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50 Hortense St
Glen Iris, VIC, 3146

0490 126 293

Practice of Jeremy Woolhouse, pianist and Alexander Technique Teacher in Melbourne, Australia

Specialist in working with musicians, RSI, posture re-education, neck, back and chronic pain management. 

Articles on Alexander Technique in life - by Jeremy Woolhouse

Monthly blog articles by Jeremy Woolhouse.  Alexander Technique for daily life, music performance, specialised activities, pain relief and management.

What happens in an Alexander Technique Lesson?

Jeremy Woolhouse

what happens in an Alexander Technique lesson

The Alexander Technique teacher structures lessons specific to the pupil’s needs. Lessons varies greatly between individuals. The teacher will discuss what has inspired the student to explore Alexander Technique.

Before working with specialised skills or specific issues, it is important to establish a general positive attitude of the body. The teacher uses verbal instructions to bring about changes in the student, as well as using their hands (with the student’s consent). The touch is non-invasive, usually very light. Manipulation is not part of Alexander Technique.

The student is asked to engage with the stimulus the teacher’s hand offers, and entertain a certain quality of awareness. The teacher and student together devise constructive methods of thinking, which the student can use outside the lesson. The teacher’s contact brings awareness to subconscious habits, and has proved to be the most efficient way for the pupil to embody a new manner of movement.

The traditional form to learn the Alexander principles involves some sitting and standing from a chair, and lying down. The chair provides a practical way for the teacher to give students an experience of using themselves in a way which differs to their habit. The teacher has the student lie on a table to give them a supported place to work with releasing accumulated tensions. With more release, the skills students’ learn in the lesson become easier to apply.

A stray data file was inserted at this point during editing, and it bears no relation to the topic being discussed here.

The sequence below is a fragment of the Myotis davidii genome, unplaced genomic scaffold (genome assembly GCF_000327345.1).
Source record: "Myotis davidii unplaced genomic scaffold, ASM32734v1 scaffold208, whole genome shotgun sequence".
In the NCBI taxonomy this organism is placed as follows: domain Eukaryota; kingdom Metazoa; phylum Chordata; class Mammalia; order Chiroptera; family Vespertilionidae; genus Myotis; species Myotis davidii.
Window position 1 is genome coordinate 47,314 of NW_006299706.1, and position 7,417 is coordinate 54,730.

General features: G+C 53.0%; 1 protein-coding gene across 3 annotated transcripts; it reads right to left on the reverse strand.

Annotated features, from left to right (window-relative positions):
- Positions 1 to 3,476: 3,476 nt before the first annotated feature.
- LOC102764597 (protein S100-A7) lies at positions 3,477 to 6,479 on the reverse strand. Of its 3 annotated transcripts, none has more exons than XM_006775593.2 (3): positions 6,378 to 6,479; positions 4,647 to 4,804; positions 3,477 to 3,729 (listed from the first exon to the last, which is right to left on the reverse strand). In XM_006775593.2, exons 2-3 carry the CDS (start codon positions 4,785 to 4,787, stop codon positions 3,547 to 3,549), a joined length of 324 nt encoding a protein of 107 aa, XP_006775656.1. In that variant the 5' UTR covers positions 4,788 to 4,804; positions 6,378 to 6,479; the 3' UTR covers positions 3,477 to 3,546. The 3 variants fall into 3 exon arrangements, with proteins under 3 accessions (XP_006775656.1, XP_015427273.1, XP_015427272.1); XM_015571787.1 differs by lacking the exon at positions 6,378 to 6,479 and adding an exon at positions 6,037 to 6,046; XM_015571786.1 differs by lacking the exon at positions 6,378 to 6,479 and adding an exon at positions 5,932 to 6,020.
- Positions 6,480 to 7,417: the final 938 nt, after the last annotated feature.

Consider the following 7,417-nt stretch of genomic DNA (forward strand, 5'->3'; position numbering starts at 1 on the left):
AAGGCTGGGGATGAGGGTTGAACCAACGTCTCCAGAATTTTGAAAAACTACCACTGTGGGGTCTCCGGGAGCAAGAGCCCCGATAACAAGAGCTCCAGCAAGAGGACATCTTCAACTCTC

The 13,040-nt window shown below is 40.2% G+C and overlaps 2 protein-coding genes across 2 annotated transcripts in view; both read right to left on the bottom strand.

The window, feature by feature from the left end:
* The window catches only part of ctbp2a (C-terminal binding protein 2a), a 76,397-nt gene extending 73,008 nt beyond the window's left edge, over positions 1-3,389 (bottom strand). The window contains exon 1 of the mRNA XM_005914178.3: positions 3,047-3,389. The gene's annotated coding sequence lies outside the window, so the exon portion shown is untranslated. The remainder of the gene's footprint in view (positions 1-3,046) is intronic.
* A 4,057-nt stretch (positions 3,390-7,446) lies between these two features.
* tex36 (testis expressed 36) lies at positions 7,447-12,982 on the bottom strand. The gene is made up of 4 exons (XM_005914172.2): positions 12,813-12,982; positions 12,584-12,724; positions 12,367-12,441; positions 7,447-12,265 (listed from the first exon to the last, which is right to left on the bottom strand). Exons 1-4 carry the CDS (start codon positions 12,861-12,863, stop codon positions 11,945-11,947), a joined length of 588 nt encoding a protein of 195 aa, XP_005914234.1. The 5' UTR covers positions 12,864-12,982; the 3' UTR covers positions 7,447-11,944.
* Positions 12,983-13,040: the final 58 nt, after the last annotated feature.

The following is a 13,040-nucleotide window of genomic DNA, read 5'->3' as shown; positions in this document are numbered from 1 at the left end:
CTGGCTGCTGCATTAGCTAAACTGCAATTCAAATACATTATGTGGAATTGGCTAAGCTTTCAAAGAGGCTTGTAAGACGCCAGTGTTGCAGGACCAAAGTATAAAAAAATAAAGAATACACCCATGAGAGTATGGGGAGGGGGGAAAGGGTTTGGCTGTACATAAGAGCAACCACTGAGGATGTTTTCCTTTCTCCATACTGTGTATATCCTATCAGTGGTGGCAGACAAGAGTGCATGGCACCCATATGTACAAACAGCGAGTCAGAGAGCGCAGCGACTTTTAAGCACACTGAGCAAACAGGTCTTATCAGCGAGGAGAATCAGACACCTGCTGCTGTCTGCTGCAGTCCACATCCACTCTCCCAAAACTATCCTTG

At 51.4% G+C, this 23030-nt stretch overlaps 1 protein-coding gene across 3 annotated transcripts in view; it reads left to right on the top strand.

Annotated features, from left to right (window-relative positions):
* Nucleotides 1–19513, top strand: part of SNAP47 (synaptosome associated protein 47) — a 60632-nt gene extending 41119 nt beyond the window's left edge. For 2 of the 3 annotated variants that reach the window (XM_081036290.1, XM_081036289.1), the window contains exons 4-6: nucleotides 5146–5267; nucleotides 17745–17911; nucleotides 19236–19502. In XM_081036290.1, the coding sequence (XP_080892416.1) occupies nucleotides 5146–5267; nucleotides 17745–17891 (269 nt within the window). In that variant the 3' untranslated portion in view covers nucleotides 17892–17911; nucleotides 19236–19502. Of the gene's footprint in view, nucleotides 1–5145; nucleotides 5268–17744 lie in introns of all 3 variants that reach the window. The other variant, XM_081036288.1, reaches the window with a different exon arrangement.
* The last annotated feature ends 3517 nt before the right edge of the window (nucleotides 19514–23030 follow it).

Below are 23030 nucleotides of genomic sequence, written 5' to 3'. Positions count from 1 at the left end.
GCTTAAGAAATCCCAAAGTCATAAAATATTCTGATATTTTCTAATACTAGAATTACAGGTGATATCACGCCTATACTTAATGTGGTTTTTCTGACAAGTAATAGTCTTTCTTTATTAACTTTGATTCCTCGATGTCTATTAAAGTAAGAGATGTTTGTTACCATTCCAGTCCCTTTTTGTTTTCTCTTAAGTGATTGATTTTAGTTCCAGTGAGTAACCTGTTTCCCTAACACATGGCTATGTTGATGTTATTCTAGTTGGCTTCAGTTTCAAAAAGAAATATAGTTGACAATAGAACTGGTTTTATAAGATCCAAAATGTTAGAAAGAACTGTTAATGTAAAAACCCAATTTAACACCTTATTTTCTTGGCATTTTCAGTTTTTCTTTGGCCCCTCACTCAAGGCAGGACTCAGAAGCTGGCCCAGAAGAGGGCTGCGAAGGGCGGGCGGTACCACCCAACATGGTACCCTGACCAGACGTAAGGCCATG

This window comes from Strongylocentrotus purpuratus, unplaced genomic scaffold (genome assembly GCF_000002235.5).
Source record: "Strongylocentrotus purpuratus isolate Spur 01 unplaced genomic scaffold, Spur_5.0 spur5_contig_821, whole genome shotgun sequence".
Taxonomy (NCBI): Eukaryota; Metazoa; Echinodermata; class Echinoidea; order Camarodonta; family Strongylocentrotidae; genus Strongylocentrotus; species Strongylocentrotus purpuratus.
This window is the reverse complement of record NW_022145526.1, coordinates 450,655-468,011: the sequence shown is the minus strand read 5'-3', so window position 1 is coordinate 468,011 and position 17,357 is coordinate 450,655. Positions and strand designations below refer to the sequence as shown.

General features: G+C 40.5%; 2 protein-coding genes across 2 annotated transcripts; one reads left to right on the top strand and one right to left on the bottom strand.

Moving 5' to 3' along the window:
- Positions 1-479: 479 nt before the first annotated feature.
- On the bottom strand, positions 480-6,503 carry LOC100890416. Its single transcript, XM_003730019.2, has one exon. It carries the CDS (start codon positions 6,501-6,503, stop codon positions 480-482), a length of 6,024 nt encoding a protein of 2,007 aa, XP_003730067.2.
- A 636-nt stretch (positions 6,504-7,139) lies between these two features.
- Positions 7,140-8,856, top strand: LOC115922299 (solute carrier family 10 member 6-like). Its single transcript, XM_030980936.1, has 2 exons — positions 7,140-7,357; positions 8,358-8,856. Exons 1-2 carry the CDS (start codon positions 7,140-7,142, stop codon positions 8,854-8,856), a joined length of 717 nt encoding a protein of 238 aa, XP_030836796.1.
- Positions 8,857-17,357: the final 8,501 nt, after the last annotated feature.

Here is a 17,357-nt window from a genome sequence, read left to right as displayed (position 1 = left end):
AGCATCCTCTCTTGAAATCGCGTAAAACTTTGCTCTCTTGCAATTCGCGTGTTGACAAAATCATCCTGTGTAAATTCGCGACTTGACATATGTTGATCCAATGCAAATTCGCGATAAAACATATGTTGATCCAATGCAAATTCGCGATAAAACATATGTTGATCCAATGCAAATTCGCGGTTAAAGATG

Teachers might use balance plates or fit balls, may work with the student in postures similar to yoga, on all fours or with movements. There is opportunity to work directly on the activities students are most interested in or challenged by, whether it be musical performance and public speaking or sports, housework or computer work.

As with any skill,AlexanderTechnique takes some commitment and engagement for it to be of use. It differs from therapy in that the student is not passive, and differs from exercise because the skill learnt in Alexander Technique deals with co-ordination on fundamental levels and is something which can be applied in any activity.

It is generally considered that 10 lessons give the student a practical understanding of the principles, and 30 gives enough accumulated input for him or her to competently apply the principles without the teacher.

Sessions are usually 45 or 60 minutes weekly. Because a lesson involves moving, and usually some work with the student lying, loose comfortable clothing is recommended. Skirts or dresses are not appropriate and it is preferable for students not to wear sleeveless tops. Students are not required to undress, however it is usual to work without shoes.

Many students like to take notes from the lessons, or keep a journal of the changes which happen during the course of study. This is often an invaluable reference as the change Alexander technique brings about usually happens over a period of time.

Please contact the studio to discuss your particular interest and for booking details.

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